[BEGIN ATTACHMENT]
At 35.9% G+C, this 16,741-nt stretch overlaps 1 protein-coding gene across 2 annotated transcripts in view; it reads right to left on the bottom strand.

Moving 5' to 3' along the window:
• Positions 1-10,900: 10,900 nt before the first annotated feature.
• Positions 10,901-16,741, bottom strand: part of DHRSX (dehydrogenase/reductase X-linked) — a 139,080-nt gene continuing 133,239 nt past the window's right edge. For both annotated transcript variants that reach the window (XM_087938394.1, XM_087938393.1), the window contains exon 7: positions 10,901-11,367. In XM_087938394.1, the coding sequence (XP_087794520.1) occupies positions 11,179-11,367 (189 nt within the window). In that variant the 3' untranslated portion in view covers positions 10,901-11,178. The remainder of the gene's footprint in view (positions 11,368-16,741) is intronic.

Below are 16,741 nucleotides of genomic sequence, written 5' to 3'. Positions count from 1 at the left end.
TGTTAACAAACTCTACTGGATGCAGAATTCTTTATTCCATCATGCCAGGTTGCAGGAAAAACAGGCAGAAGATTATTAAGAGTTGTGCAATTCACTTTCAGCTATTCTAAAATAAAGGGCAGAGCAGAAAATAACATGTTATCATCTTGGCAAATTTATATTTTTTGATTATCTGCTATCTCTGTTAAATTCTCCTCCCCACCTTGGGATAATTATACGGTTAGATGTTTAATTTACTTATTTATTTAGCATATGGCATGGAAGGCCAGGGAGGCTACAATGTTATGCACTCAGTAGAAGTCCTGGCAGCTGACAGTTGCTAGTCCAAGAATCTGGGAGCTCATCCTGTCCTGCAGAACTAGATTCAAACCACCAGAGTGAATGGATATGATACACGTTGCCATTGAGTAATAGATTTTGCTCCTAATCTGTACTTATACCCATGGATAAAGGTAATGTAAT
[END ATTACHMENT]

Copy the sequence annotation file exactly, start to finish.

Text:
At 35.9% G+C, this 16,741-nt stretch overlaps 1 protein-coding gene across 2 annotated transcripts in view; it reads right to left on the bottom strand.

Moving 5' to 3' along the window:
• Positions 1-10,900: 10,900 nt before the first annotated feature.
• Positions 10,901-16,741, bottom strand: part of DHRSX (dehydrogenase/reductase X-linked) — a 139,080-nt gene continuing 133,239 nt past the window's right edge. For both annotated transcript variants that reach the window (XM_087938394.1, XM_087938393.1), the window contains exon 7: positions 10,901-11,367. In XM_087938394.1, the coding sequence (XP_087794520.1) occupies positions 11,179-11,367 (189 nt within the window). In that variant the 3' untranslated portion in view covers positions 10,901-11,178. The remainder of the gene's footprint in view (positions 11,368-16,741) is intronic.

Below are 16,741 nucleotides of genomic sequence, written 5' to 3'. Positions count from 1 at the left end.
TGTTAACAAACTCTACTGGATGCAGAATTCTTTATTCCATCATGCCAGGTTGCAGGAAAAACAGGCAGAAGATTATTAAGAGTTGTGCAATTCACTTTCAGCTATTCTAAAATAAAGGGCAGAGCAGAAAATAACATGTTATCATCTTGGCAAATTTATATTTTTTGATTATCTGCTATCTCTGTTAAATTCTCCTCCCCACCTTGGGATAATTATACGGTTAGATGTTTAATTTACTTATTTATTTAGCATATGGCATGGAAGGCCAGGGAGGCTACAATGTTATGCACTCAGTAGAAGTCCTGGCAGCTGACAGTTGCTAGTCCAAGAATCTGGGAGCTCATCCTGTCCTGCAGAACTAGATTCAAACCACCAGAGTGAATGGATATGATACACGTTGCCATTGAGTAATAGATTTTGCTCCTAATCTGTACTTATACCCATGGATAAAGGTAATGTAAT